As Nascar looks to build upon its growing popularity and become an urban-market sport, brands with street creds are paralleling its efforts, hoping to get a piece of the racing market. The latest of these is Lugz, a street shoe that has built its reputation with endorsements by hip-hop artists Birdman and DJ Funkmaster Flex and is now out to gain exposure on Nascar speedways.
Lugz, which has signed 28-year-old Richard Childress Racing team driver Kevin Harvick to endorse its "Rally" shoe, is using its association with the team to reach a 25- to 35-year-old audience, along with its core, 18- to 25-year-old male target.
"The challenge of the niche player like us is how do you grow without losing your reason to be," said Larry Schwartz, evp at New York-based Lugz. "If we keep those attributes of toughness and rebellion and project those to another audience, then we make it work."
For a slightly older crowd, Harvick embodies the same rebellious spirit Lugz tried to portray with DJ Funkmaster Flex and Birdman, Schwartz said. In a 30-second spot from independent Avrett Free Ginsberg in New York that broke earlier this month, Harvick's car races over New York's Brooklyn Bridge into Manhattan. As the car speeds along, the camera reveals that Harvick, wearing Lugz' new line, is shifting, accelerating and steering from a building rooftop via a remote-control system.
In recent years, Nascar has garnered larger, more diverse audiences than it had in the past, widening its appeal to advertisers. This year, Nascar telecasts on Fox reeled in 9 million viewers on average, according to Nielsen Monitor-Plus. In addition to Nextel, which took over title sponsorship for Nascar's main race series this year, the new generation of advertisers include Callaway Golf Clubs, Sun Trust Bank, Estée Lauder and Citizen watches.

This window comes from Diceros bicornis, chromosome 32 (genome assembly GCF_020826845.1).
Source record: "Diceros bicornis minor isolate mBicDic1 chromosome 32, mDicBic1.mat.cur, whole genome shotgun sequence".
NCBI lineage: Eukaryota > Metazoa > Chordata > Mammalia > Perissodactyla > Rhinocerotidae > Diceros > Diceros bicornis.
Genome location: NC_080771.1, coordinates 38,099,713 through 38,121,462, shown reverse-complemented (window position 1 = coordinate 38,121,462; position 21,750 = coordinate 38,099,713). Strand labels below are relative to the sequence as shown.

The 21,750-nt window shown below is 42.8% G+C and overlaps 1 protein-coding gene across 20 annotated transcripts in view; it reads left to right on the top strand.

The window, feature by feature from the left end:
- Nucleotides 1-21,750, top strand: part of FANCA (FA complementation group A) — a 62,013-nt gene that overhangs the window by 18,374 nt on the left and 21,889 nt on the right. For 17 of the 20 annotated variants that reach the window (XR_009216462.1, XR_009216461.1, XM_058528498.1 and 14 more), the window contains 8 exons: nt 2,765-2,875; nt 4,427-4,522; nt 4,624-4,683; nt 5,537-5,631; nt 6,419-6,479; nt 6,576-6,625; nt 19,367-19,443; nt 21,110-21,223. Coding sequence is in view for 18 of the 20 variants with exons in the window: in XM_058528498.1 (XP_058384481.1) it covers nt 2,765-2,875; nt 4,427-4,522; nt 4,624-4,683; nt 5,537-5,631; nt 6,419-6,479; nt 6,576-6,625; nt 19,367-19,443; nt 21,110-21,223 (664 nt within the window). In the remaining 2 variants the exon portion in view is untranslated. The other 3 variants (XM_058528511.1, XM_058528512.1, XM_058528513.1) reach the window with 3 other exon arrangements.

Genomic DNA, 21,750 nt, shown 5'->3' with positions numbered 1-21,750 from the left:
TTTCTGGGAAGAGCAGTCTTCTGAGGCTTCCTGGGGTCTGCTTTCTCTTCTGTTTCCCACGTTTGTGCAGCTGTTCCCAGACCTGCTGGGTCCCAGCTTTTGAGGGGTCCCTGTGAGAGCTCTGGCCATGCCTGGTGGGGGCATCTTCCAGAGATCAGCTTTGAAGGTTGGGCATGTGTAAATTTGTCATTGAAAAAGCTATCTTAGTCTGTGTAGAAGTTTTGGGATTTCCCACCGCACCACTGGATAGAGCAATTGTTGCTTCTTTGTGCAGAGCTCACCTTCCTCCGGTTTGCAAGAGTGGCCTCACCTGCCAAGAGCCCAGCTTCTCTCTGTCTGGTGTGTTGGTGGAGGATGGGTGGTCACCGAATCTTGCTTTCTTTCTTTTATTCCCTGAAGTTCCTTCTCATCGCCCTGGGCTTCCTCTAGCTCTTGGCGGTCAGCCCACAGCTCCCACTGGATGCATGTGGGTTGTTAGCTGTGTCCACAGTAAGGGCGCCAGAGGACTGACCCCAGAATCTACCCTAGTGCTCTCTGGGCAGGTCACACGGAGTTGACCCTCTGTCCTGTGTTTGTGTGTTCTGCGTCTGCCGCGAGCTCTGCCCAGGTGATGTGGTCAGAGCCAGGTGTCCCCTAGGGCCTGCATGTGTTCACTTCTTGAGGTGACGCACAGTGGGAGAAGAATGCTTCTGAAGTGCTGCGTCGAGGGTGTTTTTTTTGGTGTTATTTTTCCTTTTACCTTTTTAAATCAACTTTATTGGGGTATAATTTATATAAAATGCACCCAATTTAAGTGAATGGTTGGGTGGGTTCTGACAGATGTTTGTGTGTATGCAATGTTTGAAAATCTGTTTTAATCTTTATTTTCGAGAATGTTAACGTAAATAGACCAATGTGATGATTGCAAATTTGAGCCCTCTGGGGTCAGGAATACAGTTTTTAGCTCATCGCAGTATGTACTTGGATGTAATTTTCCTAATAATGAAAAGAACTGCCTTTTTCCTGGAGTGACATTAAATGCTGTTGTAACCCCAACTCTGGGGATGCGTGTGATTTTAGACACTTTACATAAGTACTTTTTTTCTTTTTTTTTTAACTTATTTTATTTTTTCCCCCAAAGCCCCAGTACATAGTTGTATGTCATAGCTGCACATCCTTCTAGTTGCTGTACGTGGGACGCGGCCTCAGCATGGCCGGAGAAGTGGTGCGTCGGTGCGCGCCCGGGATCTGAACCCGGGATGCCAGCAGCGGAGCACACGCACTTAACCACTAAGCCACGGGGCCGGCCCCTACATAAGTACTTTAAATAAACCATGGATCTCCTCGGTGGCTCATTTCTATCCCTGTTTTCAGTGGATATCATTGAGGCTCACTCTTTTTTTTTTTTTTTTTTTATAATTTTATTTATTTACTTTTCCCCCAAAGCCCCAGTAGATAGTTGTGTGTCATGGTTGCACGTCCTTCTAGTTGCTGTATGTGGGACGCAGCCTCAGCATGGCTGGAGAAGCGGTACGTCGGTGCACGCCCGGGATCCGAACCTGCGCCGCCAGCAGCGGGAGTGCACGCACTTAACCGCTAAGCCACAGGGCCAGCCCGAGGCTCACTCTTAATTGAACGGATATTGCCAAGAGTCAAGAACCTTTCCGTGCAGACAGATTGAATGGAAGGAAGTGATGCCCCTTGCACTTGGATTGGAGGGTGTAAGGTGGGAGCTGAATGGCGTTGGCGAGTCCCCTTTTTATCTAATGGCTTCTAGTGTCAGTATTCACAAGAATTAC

Now, urban brands like Lugz are straddling the line between mainstream and niche consumers by hooking up with Nascar. Pop-music producer Pharrell Williams' group N.E.R.D. this season is co-sponsoring Craftsman Truck Series driver Bill Lester, an African American. Lester sponsor LidRock, a company that distributes CDs and DVDs via soda-concession lids, distributed the band's first single and music video on combo CD/DVDs at Nascar in March and April. Last year, hip-hop's Nelly used Nascar to launch Vokal, a genre-inspired clothing line.
"I would say the benefit works both ways," said Dean Crutchfield, vp of marketing at brand consultancy Wolff Olins in New York. "There is a certain vibrancy they both bring. … They rub off on each other very well."
Schwartz believes Lugz—which spent about $10 million on advertising in 2003, according to Nielsen Monitor-Plus—is ahead of the curve as Nascar seeks to tap the urban market. Nascar has instituted a variety of diversity programs, but has not gained a major foothold in cities such as Los Angeles, Chicago and New York. "We have some work to do there," said Nascar managing director of brand and consumer marketing Roger VanDerSnick. Atlanta remains Nascar's No. 1 urban center.
Meanwhile, Schwartz hopes Lugz's efforts to branch out do not distance itself from the audience that has carried it this far. "You don't want to alienate the people that brought you to the party," he said. "Those urban kids who are into Nascar will see our ads; those who are not will never see those spots."